'What is your inspiration?'

Otherwise known as… MY FIRST EVER BLOG POST! YAY!

Welcome to this new adventure that I’m jumping into in 2019. Last year I started my mailing list (which hopefully you’ve all signed up to! If not, don’t worry, there are lots of links to do so all over my website). This year I decided to stretch my writing fingers a bit more to start a blog and I know, I know, I’m about 15 years late to the blogosphere but better late than never, right?

I thought this first post should be something inspiring to get me going at the start of this new year, so I’m going to be answering the one question that I get asked most often - What is my inspiration? Which I generally interpret as ‘Where do all these crazy monsters come from?’. Well, if you head over to the ABOUT page of this website you can read a bit about how I started making monsters in the first place. This post is going to be more about what keeps my ideas and inspiration going, what helps me focus on what I’m really about and what all of my work always come back to in the end. And as cliché as it sounds, my biggest inspiration has always been nature.


My family is big on walking, which I think is probably because we have always lived in the city and, as much as we love it here, sometimes you just need to get out, find somewhere quiet, peaceful and breathe some fresh air. We always try to begin each new year with a 3-4 hour walk out in the hills. This year we walked up Kinder Scout in the Peak District and it was incredible. It was very hard work and we took some strange routes, which left me hurting for a few days afterwards, but it also breathed new life into me in a way nothing else could. 

Walking across fields, up mountains or through forests I can always see my earthy, unruly, strange, beautiful monsters around me. I design and make them organically, letting go of control and letting the clay lead the way. So it’s pretty clear to me that they come from the earth, like the clay they’re made from and that out in the wild is where they’re most at home. 

Even the glazes I use to colour my monsters are chosen because they remind me of the hills. Most of my work only uses one glaze which was advertised just as a blue but which I soon discovered had much more potential. By changing how I mix, apply and fire this glaze I can get a range of earthy tones and colours from a dark, moody, typical English sky blue to a deep, mysterious forest green, with many shades in-between. But it’s not an exact science and I love that! There always comes a point where I’m letting go of control and letting the glaze do its thing and what will be, will be.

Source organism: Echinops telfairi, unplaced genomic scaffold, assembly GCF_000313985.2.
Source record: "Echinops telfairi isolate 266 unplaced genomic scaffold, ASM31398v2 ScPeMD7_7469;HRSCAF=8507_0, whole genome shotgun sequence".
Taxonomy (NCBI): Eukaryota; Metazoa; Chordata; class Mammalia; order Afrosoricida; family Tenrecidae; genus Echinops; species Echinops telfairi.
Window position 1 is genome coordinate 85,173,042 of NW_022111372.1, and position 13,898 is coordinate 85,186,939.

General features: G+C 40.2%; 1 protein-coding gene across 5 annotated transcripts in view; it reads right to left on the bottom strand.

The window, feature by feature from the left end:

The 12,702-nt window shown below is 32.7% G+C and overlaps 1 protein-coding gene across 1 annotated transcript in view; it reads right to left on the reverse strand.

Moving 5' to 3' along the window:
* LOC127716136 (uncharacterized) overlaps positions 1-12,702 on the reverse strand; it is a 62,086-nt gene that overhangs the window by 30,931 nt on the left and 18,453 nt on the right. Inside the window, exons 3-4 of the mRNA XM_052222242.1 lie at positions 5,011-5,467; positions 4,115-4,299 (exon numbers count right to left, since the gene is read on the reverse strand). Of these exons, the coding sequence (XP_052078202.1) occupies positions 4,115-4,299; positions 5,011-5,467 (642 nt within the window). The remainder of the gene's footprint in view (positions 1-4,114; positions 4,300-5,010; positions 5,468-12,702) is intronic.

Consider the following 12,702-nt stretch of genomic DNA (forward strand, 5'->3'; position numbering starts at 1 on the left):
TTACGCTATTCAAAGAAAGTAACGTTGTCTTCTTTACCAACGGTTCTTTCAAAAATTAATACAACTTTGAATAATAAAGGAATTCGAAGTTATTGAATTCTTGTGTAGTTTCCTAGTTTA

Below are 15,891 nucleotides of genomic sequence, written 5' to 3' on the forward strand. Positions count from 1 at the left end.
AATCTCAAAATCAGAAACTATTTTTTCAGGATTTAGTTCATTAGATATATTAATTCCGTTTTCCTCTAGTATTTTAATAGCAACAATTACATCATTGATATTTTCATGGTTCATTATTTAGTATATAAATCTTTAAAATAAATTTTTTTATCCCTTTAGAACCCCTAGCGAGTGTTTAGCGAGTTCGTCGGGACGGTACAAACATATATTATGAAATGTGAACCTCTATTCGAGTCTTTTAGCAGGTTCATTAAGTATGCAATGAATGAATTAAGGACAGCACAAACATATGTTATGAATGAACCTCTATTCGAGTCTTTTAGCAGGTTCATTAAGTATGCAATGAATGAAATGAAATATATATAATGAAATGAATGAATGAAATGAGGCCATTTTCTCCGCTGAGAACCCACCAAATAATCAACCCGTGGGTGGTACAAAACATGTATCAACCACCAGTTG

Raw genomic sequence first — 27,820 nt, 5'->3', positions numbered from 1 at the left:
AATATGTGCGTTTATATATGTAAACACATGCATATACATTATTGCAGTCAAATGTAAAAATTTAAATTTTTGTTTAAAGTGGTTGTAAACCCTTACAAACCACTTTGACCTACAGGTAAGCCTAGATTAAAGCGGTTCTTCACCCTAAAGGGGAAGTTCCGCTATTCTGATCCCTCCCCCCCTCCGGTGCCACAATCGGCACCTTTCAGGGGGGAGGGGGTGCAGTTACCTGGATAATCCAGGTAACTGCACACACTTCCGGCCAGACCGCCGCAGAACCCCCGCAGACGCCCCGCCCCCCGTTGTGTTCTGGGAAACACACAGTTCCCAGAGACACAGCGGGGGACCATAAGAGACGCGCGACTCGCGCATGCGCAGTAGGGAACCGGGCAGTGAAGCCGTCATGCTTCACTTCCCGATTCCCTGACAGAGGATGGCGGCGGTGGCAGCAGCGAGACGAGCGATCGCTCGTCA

You will rarely find post-box red or neon pink in my work because that’s just not what I’m about. But I am trying to introduce a new colour into my work this year – purple! A lot of you will probably think that’s a bit of a weird choice considering everything I’ve just said about being natural and organic and maybe Barney-the-terrifying-purple-dinosaur-thing just came to mind. But it’s not a bright, brash, giant-dinosaur kind of purple that I’m after, it’s the darker, earthier purple that you find in the heather across the Peak District. I love walking and even driving through and seeing that first pop of purple that spreads like wildfire across the hills. I think monsters with splashes of heather-purple across them would be like the breath of fresh air that pulls me to the hills.

I think that gives you a pretty good idea what I’m aiming for with my work as well – to bring a little freedom, a little quirky, organic beauty, quite a bit of joy and a breathe of fresh air into people’s lives. 

If you’d like to follow my progress with heathery-monsters this year you can follow me on social media and/or subscribe to my mailing list (both of which can be done below). I’d love to hear what you think of this post – am I the only one who walks through the countyside feeling like a Hobbit, Lara Croft and John Keats all at the same time? 

Let me know!

Rachel xx